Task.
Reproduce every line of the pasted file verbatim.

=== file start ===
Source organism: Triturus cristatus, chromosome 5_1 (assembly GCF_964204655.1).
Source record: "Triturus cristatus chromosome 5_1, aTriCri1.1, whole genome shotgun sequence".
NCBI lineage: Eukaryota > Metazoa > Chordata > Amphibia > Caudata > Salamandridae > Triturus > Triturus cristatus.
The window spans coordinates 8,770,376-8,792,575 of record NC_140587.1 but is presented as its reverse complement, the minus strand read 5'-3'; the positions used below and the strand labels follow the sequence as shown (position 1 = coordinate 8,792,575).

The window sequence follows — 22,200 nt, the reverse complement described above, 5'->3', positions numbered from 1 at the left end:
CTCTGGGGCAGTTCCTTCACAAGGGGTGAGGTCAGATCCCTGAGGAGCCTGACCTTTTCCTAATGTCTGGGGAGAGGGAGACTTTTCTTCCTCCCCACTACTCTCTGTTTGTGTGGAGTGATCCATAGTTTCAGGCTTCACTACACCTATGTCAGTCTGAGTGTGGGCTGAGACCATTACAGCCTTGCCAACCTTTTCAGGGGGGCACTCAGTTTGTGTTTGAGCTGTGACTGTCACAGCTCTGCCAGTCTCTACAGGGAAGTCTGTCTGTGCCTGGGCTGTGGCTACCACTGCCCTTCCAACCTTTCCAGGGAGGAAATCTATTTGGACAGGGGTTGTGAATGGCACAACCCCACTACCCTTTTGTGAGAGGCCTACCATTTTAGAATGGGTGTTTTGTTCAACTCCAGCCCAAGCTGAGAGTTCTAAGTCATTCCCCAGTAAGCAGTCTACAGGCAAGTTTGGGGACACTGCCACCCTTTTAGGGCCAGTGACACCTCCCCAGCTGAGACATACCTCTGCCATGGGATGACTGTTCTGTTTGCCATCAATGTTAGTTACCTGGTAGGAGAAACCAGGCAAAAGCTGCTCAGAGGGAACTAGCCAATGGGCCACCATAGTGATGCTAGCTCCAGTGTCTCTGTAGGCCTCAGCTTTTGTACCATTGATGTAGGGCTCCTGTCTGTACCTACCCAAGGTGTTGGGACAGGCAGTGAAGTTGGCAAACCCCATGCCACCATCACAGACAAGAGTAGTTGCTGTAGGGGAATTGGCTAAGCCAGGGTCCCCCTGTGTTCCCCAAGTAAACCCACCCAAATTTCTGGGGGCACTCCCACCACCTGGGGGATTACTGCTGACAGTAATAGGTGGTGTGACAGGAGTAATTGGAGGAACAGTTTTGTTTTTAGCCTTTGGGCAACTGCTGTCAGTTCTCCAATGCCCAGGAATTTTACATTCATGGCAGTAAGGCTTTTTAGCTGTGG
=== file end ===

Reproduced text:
Source organism: Triturus cristatus, chromosome 5_1 (assembly GCF_964204655.1).
Source record: "Triturus cristatus chromosome 5_1, aTriCri1.1, whole genome shotgun sequence".
NCBI lineage: Eukaryota > Metazoa > Chordata > Amphibia > Caudata > Salamandridae > Triturus > Triturus cristatus.
The window spans coordinates 8,770,376-8,792,575 of record NC_140587.1 but is presented as its reverse complement, the minus strand read 5'-3'; the positions used below and the strand labels follow the sequence as shown (position 1 = coordinate 8,792,575).

The window sequence follows — 22,200 nt, the reverse complement described above, 5'->3', positions numbered from 1 at the left end:
CTCTGGGGCAGTTCCTTCACAAGGGGTGAGGTCAGATCCCTGAGGAGCCTGACCTTTTCCTAATGTCTGGGGAGAGGGAGACTTTTCTTCCTCCCCACTACTCTCTGTTTGTGTGGAGTGATCCATAGTTTCAGGCTTCACTACACCTATGTCAGTCTGAGTGTGGGCTGAGACCATTACAGCCTTGCCAACCTTTTCAGGGGGGCACTCAGTTTGTGTTTGAGCTGTGACTGTCACAGCTCTGCCAGTCTCTACAGGGAAGTCTGTCTGTGCCTGGGCTGTGGCTACCACTGCCCTTCCAACCTTTCCAGGGAGGAAATCTATTTGGACAGGGGTTGTGAATGGCACAACCCCACTACCCTTTTGTGAGAGGCCTACCATTTTAGAATGGGTGTTTTGTTCAACTCCAGCCCAAGCTGAGAGTTCTAAGTCATTCCCCAGTAAGCAGTCTACAGGCAAGTTTGGGGACACTGCCACCCTTTTAGGGCCAGTGACACCTCCCCAGCTGAGACATACCTCTGCCATGGGATGACTGTTCTGTTTGCCATCAATGTTAGTTACCTGGTAGGAGAAACCAGGCAAAAGCTGCTCAGAGGGAACTAGCCAATGGGCCACCATAGTGATGCTAGCTCCAGTGTCTCTGTAGGCCTCAGCTTTTGTACCATTGATGTAGGGCTCCTGTCTGTACCTACCCAAGGTGTTGGGACAGGCAGTGAAGTTGGCAAACCCCATGCCACCATCACAGACAAGAGTAGTTGCTGTAGGGGAATTGGCTAAGCCAGGGTCCCCCTGTGTTCCCCAAGTAAACCCACCCAAATTTCTGGGGGCACTCCCACCACCTGGGGGATTACTGCTGACAGTAATAGGTGGTGTGACAGGAGTAATTGGAGGAACAGTTTTGTTTTTAGCCTTTGGGCAACTGCTGTCAGTTCTCCAATGCCCAGGAATTTTACATTCATGGCAGTAAGGCTTTTTAGCTGTGG